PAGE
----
Lipoma

Lipomas are accumulations of fat cells that build up in a thin capsule located right under the skin. While they are often confused with cancer, lipomas are completely different and there is zero risk of turning into cancer. Some people can develop more than one lipoma at a time. They can appear anywhere on the body but are more common on the neck, upper thighs, upper arms, armpits and the torso. Lipomas are widespread, being the most common type of tissue growth that isn't cancer.

A lipoma is usually located between the skin and the first layer of muscles under it. It is a fatty nodule that usually has a very slow rate of growth. A quick way to identify a lipoma is to test if you can move it with your finger. Lipomas are not usually painful when touched and not tender. Lipomas can appear anywhere, in any numbers and at any age. They are commonly encountered in mid-adulthood.

What causes a lipoma?

Lipomas are inherited but their exact cause is not known. Even if they are fat deposits, they are not linked to weight or obesity. It seems that the risk is inherited and they can develop after some minor wounds.

What are the symptoms of lipoma?

Males and females are equally likely to develop lipomas but males have a higher risk to be affected by multiple ones. They can emerge at any age, on any area of the body. The most vulnerable zones are usually the torso, shoulders, back, neck and the arms.

Lipomas have a number of common characteristics. They grow immediately under the skin and are soft when touched, similar to dough. The size changes in time, they start small then grow at a slow rate. While the lipomas do not hurt themselves, pain can be caused if their expansion puts stress on nearby nerves or blood vessels.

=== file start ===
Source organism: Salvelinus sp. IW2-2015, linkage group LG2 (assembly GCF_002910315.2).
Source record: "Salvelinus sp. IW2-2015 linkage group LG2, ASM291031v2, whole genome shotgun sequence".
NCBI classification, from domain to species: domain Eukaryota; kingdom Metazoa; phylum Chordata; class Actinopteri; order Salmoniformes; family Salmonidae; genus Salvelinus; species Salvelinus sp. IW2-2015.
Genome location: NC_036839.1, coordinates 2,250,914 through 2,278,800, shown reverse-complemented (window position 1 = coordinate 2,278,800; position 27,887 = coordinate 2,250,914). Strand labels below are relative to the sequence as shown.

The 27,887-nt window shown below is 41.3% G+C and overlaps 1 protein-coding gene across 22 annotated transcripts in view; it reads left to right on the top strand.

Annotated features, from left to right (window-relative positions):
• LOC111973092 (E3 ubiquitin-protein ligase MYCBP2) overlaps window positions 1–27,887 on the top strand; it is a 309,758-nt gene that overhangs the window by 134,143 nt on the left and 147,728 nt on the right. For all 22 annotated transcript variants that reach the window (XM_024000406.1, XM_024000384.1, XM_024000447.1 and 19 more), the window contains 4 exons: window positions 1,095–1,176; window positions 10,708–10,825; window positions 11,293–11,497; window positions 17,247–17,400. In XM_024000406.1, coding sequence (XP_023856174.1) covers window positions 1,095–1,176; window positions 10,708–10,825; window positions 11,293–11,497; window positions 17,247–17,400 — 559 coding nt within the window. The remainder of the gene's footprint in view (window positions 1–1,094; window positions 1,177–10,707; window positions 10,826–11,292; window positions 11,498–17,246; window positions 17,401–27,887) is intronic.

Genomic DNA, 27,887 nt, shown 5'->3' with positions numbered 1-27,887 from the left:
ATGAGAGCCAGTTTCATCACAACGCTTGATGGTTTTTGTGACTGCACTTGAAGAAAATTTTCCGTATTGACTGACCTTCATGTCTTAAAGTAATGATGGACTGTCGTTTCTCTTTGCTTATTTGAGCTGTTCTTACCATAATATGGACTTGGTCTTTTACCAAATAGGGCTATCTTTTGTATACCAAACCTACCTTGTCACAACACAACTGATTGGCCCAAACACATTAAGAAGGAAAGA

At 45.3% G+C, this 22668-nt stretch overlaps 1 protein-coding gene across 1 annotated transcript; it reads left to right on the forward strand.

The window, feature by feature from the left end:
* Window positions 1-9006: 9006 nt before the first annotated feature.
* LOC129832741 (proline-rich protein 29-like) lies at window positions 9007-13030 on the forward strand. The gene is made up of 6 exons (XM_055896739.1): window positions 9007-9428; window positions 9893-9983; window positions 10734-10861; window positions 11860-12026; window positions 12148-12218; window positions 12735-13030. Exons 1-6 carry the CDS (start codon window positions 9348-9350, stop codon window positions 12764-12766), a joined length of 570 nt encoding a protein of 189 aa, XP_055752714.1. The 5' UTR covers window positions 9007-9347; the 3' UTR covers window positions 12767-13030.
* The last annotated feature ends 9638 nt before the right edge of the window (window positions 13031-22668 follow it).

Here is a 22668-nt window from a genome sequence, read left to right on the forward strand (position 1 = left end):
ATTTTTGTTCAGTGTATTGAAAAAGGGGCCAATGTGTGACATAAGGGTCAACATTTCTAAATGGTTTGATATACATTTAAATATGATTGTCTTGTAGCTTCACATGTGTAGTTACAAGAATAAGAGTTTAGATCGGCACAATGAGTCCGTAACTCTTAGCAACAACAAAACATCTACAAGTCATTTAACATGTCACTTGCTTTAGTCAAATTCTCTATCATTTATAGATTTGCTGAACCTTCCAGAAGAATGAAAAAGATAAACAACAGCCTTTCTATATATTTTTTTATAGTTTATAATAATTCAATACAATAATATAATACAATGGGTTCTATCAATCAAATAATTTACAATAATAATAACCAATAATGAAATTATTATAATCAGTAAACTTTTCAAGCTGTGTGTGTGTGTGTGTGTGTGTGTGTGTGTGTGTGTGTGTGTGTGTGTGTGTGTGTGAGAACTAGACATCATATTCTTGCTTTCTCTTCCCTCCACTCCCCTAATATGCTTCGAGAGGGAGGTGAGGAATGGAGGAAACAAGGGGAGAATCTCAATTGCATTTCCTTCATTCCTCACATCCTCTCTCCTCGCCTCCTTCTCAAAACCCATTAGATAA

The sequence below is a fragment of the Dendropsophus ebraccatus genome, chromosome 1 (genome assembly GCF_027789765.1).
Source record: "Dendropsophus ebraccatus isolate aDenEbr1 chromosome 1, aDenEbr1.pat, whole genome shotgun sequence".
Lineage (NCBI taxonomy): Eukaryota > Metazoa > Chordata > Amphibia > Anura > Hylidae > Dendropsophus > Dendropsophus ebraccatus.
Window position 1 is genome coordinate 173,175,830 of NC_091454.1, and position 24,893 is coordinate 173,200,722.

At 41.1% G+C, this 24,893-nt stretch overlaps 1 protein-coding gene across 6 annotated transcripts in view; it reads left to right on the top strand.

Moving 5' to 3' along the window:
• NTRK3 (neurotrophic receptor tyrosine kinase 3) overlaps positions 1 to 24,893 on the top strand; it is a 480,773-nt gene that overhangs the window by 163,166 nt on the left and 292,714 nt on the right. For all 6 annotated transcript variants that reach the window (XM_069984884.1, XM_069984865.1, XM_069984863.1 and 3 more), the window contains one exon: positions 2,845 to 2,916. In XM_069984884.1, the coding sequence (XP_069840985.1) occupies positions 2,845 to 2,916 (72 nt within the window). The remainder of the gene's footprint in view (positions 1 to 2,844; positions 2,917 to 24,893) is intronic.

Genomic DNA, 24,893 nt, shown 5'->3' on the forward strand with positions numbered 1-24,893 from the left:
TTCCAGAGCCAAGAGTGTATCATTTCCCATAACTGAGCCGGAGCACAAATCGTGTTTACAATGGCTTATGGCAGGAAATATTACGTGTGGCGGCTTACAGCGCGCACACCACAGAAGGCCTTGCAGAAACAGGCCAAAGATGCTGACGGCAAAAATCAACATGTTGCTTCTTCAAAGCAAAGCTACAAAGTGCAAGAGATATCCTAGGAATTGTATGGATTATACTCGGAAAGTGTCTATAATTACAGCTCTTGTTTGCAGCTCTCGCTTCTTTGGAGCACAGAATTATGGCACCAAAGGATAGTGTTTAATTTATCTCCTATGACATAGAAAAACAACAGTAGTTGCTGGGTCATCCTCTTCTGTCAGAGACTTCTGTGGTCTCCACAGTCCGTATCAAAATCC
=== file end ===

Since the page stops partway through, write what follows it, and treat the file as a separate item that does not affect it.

Scientists have not understood yet why lipomas develop but some risk factors have been identified. While they can appear at any age, they are most often found between the ages of 40 and 60. Some diseases seem to greatly increase the risk of lipomas, so there must be a connection between them. These include Madelung disease, Cowden syndrome, Bannayn-Riley-Ruvalcaba syndrome, Gardner syndrome or adiposis dolorosa. People who suffer from one of these conditions have a higher risk of developing multiple lipomas.

You should go to a doctor immediately if you notice any swollen area on your body or lump under the skin. Lipomas have to be investigated but they are usually not a severe health issue. Very often, the problem is that the lipoma increases in size and becomes obvious to others. Some locations can be extremely easy to notice and cause embarrassment.

Doctors have classified lipomas into several types. An angiolipoleiomyoma is found alone and consists of connective tissues, with some fat cells and blood vessels. A lipoma that puts pressure on nearby nerves is known as a neural fibrolipoma. A type specific to women is the intradermal spindle cell lipoma, often found on the head, neck and torso. Chondroid lipomas are also found only on women, have a yellow color, are deeper than the other types and can be found on the legs. Hibernomas consist of either adipose or fat tissues.

The most common type of lipomas are the spindle-cell ones. These appear on the back, shoulders and neck and are more common in men, although they can affect both sexes. Finally, a type of spindle-cell lipomas are the pleomorphic ones. These include specific floret giant cells and are usually found on elder males.

Treatment options

Most lipomas don't require any type of treatment and are harmless. If they grow in size, they can become painful. In such a case, you should go ask for medical advice, since lipomas can be removed.

The most common treatment is the removal of the lipomas through surgery. A bruise or a permanent scar can persist in the area but it's very unlikely that a new lipoma will develop in the same location. The modern minimal excision extraction is a surgical procedure that reduces the risk of scarring.

To avoid surgery, it is possible to use injections with steroids. These rarely remove the lipoma completely but can reduce its size. It is possible to combine injections with surgery, in order to make the procedure less invasive. A doctor can also remove the accumulation of fat using a needle and an oversized syringe. This technique is known as liposuction.

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